Passive solar design can save you money on heating and cooling. It’s a style of home design that takes advantage of free solar heating and lighting, making it less reliant on conventional home heating systems to maintain a comfortable temperature. You don't need to pay for any expensive solar energy harnessing equipment like you do with a solar electricity or solar hot water heating system (though we still think those are great investments!)
Passive solar design alone cannot keep a house warm, but it can save you up to 65% on your heating bill according to EcoHome Magazine. In this article, we’ll talk about how you can use passive solar design to plan the initial construction of a home or remodel an existing home to take advantage of solar energy.
Passive Solar Design in New Construction
Home designs that stretch from east to west provide more wall area for southern windows, capturing more solar heat. Passive solar design prioritizes southern windows because they bring in the most heat from the sun. A home facing within 20° of true south is ideal, but 40° will still give you the advantages of passive solar design.
Having a sealed home envelope is key to passive solar design because your home must trap warm air instead of letting it draft out through the walls. Insulate your home envelope so that you are in control of where and when your home ventilates. Seal gaps in windows and trim with caulking.
Windows in Passive Solar Design
The type of glass we need for a home utilizing passive solar design is called high solar-gain-glazing. Window glass has something called a solar heat-gain coefficient (SHGC) that identifies how effective the glass is at capturing solar heat. This coefficient is expressed in either “glazing-only” or “whole-window”. In passive solar design on south-facing windows, we’re looking for a high whole window SGHC of ideally 0.56 according to GreenBuildingAdvisor.com.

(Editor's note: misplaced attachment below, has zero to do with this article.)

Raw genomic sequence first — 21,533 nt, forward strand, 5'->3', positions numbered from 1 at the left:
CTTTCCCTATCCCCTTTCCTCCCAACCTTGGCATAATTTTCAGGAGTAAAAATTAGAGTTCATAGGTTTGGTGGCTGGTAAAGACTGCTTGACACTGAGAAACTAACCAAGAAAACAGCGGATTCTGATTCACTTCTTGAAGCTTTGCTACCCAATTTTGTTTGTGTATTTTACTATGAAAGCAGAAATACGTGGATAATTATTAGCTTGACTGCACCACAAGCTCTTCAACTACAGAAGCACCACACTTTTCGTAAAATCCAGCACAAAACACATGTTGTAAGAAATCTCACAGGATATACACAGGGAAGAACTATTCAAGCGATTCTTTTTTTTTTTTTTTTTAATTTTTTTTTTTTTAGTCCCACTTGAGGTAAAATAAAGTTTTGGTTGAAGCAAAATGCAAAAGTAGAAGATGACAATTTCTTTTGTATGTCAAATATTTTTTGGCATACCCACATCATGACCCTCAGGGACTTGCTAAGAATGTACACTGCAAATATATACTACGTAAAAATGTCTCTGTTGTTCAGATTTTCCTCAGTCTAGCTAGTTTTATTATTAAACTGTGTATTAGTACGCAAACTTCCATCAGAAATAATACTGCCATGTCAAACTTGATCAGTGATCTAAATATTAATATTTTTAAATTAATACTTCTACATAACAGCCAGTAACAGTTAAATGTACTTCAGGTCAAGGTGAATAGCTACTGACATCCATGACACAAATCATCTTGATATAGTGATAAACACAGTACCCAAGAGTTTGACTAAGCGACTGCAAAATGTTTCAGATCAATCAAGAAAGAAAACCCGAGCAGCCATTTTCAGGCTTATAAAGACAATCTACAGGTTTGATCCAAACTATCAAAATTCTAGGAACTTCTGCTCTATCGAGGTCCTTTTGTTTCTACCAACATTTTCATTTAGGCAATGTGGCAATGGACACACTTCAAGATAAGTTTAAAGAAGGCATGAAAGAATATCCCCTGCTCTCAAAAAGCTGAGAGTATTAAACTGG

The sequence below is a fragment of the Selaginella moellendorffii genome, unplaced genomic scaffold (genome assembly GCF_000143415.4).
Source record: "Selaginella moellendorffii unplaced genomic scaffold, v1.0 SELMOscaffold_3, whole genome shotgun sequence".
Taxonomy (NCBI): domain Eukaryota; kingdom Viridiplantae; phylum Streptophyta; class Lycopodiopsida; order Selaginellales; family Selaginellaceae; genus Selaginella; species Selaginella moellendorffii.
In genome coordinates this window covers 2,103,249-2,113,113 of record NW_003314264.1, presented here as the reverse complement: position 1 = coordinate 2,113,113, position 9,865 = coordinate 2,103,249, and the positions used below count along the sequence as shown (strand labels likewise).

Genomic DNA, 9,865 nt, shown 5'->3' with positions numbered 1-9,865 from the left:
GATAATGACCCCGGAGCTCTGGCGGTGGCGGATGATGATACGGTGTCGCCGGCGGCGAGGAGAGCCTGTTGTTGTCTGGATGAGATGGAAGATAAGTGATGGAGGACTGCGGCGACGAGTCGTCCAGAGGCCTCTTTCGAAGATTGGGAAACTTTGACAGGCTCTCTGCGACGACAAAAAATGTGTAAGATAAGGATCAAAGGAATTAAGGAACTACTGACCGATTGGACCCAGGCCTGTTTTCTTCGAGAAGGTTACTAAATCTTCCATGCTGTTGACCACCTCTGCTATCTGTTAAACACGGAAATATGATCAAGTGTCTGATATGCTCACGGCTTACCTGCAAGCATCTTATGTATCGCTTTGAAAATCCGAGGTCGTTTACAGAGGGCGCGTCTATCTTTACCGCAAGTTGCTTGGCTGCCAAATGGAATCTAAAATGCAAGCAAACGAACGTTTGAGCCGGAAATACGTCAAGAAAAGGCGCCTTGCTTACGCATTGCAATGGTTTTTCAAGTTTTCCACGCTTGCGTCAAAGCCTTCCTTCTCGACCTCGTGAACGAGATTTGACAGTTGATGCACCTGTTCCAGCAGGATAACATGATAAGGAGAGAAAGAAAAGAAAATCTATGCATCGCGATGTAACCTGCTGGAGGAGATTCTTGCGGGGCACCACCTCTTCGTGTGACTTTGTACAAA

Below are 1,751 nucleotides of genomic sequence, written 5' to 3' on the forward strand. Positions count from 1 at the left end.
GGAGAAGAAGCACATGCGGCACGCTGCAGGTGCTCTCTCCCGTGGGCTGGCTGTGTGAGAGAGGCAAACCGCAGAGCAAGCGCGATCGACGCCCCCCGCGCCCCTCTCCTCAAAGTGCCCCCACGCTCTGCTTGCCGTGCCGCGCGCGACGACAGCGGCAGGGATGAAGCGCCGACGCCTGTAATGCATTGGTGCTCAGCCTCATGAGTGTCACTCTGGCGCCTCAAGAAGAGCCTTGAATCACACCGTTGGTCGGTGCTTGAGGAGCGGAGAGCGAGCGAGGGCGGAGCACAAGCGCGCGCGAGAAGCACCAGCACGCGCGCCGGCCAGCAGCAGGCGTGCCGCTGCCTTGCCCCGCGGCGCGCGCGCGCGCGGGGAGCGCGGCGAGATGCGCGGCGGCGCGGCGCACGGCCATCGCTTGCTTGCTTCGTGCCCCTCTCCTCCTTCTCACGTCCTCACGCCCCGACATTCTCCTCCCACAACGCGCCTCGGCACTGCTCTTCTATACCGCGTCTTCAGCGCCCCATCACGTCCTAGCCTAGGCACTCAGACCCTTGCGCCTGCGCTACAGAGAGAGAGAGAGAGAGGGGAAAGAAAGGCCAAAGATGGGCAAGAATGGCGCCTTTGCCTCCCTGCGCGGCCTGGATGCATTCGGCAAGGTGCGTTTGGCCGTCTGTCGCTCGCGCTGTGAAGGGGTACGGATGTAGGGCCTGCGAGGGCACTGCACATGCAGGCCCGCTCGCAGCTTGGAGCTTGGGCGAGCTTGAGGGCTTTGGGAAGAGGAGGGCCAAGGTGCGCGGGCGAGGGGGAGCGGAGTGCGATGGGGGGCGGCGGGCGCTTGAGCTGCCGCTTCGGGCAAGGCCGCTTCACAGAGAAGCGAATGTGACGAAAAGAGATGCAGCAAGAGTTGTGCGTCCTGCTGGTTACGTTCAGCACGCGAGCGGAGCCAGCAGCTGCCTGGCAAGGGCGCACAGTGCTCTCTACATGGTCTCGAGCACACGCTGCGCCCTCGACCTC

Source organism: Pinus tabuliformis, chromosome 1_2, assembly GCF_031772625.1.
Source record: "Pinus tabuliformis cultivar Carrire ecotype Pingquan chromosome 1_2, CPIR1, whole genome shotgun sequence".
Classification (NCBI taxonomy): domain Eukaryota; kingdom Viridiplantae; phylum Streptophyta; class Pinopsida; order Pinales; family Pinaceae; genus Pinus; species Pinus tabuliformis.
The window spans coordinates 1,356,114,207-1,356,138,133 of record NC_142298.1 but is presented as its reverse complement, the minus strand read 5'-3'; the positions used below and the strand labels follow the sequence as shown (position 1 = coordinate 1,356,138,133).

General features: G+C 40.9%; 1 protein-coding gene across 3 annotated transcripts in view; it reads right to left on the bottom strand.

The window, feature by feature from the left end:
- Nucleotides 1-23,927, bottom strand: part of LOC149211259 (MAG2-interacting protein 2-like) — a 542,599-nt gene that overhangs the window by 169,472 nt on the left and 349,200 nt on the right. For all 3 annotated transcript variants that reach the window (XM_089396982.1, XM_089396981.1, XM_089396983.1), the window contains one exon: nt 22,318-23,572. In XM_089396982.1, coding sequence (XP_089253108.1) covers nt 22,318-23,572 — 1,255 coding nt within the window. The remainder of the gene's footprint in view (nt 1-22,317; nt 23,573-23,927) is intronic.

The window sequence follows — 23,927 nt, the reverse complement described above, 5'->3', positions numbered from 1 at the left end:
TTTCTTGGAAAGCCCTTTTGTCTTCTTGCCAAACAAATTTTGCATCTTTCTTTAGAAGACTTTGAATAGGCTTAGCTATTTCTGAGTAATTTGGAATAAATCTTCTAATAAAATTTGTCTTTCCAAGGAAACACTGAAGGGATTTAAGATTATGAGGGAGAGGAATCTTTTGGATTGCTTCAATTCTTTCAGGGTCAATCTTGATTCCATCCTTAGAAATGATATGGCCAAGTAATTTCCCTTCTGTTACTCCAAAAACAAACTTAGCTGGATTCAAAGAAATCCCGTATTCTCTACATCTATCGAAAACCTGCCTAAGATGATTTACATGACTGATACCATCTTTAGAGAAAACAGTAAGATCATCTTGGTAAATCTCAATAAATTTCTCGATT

Increase large fixed windows in a home utilizing passive solar design. These windows cost less than operable windows and will assist in your efforts to provide a sealed home envelope.
Other Factors in Passive Solar Design
Overhangs in a home utilizing passive solar design should be sized to completely shade south-facing windows during the summer solstice and allow maximum sunlight to enter on the winter solstice. Overhangs protect siding from the weather and help influence the temperature of the home on especially hot days when homeowners are using the air conditioner.
Thermal mass is equivalent to heat capacity, i.e. the ability of a body to store thermal energy. The idea is that a home with more thermal mass will absorb and store heat energy and release it when the house cools down to even out the temperature. Uncarpeted concrete is a common example of an effort to increase thermal mass in passive solar design.
Landscape factors into passive thermal design as well, but is controversial in effectiveness. Typically a home designer will remove trees that shade the south side of the house as a best practice, but passive solar design can still perform well even in the shade of trees.